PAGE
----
This Kerry statement is still posted on the Internet at, or it may be obtained by fax or e-mail from NRLC.

Regarding Kerry's votes against parental notification, we cite here just two examples. 

In 1998 Kerry voted to block the Child Custody Protection Act.  This bill would make it a federal crime to take a minor across state lines for a secret abortion in order to evade a home-state parental notification law -- but the bill applied ONLY to the state parental notification laws that had passed federal court approval, all of which include the judicial bypass provisions required by the Supreme Court.  (Unsuccessful attempt to invoke cloture on S. 1645, Sept. 22, 1998, roll call no. 282).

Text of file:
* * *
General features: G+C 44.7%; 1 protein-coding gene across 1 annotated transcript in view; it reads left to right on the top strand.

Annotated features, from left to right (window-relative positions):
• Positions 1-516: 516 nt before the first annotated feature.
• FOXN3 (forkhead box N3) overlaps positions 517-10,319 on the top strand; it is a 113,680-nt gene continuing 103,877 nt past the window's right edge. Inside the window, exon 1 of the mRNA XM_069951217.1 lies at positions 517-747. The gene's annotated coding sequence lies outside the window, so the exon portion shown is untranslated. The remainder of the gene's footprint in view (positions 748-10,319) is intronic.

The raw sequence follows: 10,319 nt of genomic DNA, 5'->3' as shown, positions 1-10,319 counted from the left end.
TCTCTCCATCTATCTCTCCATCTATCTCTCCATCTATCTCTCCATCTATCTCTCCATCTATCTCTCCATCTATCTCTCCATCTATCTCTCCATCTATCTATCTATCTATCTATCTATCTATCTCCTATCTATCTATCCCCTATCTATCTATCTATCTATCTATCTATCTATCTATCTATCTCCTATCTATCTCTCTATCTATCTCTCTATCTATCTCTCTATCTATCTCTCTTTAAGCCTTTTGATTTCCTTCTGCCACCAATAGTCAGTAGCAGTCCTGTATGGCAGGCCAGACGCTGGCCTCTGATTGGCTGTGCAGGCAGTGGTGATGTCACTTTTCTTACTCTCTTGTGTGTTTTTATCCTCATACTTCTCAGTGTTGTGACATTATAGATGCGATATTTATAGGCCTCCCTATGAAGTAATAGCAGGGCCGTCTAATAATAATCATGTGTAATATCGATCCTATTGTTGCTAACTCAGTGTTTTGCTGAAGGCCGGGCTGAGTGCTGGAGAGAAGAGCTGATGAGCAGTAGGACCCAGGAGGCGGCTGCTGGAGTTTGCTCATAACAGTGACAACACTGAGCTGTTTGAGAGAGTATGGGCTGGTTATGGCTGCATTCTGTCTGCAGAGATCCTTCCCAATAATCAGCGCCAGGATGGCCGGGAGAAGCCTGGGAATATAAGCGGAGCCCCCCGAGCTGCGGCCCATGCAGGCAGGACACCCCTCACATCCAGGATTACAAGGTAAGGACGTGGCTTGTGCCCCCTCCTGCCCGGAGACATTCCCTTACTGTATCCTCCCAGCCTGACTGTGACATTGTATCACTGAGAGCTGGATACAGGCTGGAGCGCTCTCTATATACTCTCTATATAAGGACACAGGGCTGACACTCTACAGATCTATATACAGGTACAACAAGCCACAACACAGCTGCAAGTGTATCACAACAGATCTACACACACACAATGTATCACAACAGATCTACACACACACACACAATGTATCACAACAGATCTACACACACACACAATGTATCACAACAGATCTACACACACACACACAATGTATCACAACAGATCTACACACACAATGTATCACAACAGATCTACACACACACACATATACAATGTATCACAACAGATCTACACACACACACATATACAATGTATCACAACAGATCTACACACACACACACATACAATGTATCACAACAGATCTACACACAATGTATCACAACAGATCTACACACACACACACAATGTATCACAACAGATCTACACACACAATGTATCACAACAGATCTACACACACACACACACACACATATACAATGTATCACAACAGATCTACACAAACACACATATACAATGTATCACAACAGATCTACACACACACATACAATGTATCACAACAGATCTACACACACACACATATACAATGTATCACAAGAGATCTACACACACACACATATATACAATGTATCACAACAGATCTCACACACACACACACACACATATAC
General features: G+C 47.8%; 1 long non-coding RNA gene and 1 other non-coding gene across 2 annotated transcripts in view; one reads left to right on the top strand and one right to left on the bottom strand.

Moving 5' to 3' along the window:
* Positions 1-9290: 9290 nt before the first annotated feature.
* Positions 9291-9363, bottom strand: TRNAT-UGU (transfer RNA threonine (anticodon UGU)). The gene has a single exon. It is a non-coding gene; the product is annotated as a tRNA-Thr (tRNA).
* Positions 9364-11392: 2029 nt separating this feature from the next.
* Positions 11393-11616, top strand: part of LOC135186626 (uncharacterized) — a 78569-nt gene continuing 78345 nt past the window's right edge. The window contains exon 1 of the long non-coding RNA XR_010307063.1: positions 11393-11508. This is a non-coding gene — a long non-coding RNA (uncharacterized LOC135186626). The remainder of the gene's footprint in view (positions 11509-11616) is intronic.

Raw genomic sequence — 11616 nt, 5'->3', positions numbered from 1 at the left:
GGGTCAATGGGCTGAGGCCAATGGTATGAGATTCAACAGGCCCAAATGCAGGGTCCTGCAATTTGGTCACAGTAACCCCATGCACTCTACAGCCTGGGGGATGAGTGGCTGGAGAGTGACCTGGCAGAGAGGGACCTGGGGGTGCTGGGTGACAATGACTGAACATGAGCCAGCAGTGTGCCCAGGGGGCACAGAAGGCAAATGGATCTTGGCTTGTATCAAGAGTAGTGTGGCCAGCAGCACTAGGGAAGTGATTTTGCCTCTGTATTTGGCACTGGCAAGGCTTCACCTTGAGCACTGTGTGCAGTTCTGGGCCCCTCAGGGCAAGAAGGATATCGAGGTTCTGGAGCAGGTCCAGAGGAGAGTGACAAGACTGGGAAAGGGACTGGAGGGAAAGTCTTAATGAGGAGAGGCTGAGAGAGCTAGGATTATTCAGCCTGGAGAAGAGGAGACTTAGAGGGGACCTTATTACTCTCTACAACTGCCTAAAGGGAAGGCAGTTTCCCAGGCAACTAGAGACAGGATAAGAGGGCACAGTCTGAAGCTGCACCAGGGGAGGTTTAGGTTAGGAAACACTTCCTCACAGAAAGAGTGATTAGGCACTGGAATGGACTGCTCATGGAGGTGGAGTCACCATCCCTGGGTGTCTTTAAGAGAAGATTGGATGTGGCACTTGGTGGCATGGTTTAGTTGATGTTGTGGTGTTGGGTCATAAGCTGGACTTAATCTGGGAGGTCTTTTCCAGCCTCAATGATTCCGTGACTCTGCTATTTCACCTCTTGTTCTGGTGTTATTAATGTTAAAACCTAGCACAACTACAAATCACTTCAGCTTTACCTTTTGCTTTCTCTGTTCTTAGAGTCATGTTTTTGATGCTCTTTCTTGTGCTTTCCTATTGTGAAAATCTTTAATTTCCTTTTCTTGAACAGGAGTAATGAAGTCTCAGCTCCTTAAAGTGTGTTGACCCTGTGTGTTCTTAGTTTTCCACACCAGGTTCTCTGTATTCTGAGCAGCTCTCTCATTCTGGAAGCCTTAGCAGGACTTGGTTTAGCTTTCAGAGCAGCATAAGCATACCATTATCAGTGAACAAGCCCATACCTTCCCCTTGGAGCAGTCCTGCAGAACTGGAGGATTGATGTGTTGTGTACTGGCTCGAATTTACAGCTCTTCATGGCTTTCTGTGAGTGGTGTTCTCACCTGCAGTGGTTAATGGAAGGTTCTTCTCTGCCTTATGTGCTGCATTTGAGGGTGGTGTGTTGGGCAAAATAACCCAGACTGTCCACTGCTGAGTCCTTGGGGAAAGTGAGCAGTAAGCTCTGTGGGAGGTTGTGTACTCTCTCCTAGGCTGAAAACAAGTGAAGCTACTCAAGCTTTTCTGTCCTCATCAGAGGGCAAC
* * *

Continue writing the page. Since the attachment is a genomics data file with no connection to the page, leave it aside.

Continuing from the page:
In 1991, Kerry voted against multiple genuine parental notification amendments, supporting instead various proposals to codify parental circumvention.  For example, Kerry opposed the Coats Amendment (July 16, 1991, Coats Amendment to S. 303).  The Coats Amendment would have required organizations that receive certain federal funds to notify one parent before performing an abortion on a minor, but it contained a number of broad exemptions, covering any cases in which the minor "declares" that the pregnancy resulted from incest with a parent OR "declares" that she had been subjected to OR was at "risk" (degree of risk unspecified) of "sexual abuse" OR "child abuse" OR "child neglect."  In addition, the Coats Amendment contained a medical emergency exception.  Kerry voted against it.   Here is the full text of the Coats Amendment, electronically copied from the Congressional Record, but with capitals added for clarity: